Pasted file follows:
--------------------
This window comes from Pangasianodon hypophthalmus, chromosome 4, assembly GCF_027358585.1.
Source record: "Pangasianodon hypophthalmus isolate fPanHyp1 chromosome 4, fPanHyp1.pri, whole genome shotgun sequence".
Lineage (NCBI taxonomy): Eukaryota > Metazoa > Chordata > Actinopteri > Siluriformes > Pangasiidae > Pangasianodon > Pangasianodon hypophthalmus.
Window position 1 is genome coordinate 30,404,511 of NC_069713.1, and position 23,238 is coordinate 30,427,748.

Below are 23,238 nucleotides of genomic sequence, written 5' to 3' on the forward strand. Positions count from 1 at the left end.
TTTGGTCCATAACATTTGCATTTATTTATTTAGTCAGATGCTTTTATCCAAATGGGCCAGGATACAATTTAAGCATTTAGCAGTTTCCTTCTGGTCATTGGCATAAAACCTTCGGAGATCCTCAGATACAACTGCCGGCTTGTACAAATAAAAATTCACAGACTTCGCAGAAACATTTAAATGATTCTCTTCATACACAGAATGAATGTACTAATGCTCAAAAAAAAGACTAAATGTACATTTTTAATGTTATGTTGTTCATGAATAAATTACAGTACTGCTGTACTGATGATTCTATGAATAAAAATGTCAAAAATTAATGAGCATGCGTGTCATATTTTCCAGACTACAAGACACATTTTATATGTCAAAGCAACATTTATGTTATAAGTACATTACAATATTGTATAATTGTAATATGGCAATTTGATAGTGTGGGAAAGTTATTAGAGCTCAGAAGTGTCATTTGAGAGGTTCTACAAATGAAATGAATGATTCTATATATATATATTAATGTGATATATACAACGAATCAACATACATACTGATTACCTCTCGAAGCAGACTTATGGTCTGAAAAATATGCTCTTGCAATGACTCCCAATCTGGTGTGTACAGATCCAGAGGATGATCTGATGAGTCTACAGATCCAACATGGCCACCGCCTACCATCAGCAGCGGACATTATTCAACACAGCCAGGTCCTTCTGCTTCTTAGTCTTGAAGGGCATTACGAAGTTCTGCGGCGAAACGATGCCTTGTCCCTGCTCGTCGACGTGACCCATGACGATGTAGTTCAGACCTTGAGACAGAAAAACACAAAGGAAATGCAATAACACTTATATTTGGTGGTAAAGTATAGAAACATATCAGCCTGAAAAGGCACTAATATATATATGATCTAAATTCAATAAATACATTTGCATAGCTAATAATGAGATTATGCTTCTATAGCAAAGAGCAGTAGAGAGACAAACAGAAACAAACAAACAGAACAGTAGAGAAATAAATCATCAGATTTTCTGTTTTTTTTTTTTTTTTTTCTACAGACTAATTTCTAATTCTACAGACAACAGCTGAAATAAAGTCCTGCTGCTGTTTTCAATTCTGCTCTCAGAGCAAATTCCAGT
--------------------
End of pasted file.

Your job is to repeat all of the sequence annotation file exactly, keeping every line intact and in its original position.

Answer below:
This window comes from Pangasianodon hypophthalmus, chromosome 4, assembly GCF_027358585.1.
Source record: "Pangasianodon hypophthalmus isolate fPanHyp1 chromosome 4, fPanHyp1.pri, whole genome shotgun sequence".
Lineage (NCBI taxonomy): Eukaryota > Metazoa > Chordata > Actinopteri > Siluriformes > Pangasiidae > Pangasianodon > Pangasianodon hypophthalmus.
Window position 1 is genome coordinate 30,404,511 of NC_069713.1, and position 23,238 is coordinate 30,427,748.

Below are 23,238 nucleotides of genomic sequence, written 5' to 3' on the forward strand. Positions count from 1 at the left end.
TTTGGTCCATAACATTTGCATTTATTTATTTAGTCAGATGCTTTTATCCAAATGGGCCAGGATACAATTTAAGCATTTAGCAGTTTCCTTCTGGTCATTGGCATAAAACCTTCGGAGATCCTCAGATACAACTGCCGGCTTGTACAAATAAAAATTCACAGACTTCGCAGAAACATTTAAATGATTCTCTTCATACACAGAATGAATGTACTAATGCTCAAAAAAAAGACTAAATGTACATTTTTAATGTTATGTTGTTCATGAATAAATTACAGTACTGCTGTACTGATGATTCTATGAATAAAAATGTCAAAAATTAATGAGCATGCGTGTCATATTTTCCAGACTACAAGACACATTTTATATGTCAAAGCAACATTTATGTTATAAGTACATTACAATATTGTATAATTGTAATATGGCAATTTGATAGTGTGGGAAAGTTATTAGAGCTCAGAAGTGTCATTTGAGAGGTTCTACAAATGAAATGAATGATTCTATATATATATATTAATGTGATATATACAACGAATCAACATACATACTGATTACCTCTCGAAGCAGACTTATGGTCTGAAAAATATGCTCTTGCAATGACTCCCAATCTGGTGTGTACAGATCCAGAGGATGATCTGATGAGTCTACAGATCCAACATGGCCACCGCCTACCATCAGCAGCGGACATTATTCAACACAGCCAGGTCCTTCTGCTTCTTAGTCTTGAAGGGCATTACGAAGTTCTGCGGCGAAACGATGCCTTGTCCCTGCTCGTCGACGTGACCCATGACGATGTAGTTCAGACCTTGAGACAGAAAAACACAAAGGAAATGCAATAACACTTATATTTGGTGGTAAAGTATAGAAACATATCAGCCTGAAAAGGCACTAATATATATATGATCTAAATTCAATAAATACATTTGCATAGCTAATAATGAGATTATGCTTCTATAGCAAAGAGCAGTAGAGAGACAAACAGAAACAAACAAACAGAACAGTAGAGAAATAAATCATCAGATTTTCTGTTTTTTTTTTTTTTTTTTCTACAGACTAATTTCTAATTCTACAGACAACAGCTGAAATAAAGTCCTGCTGCTGTTTTCAATTCTGCTCTCAGAGCAAATTCCAGT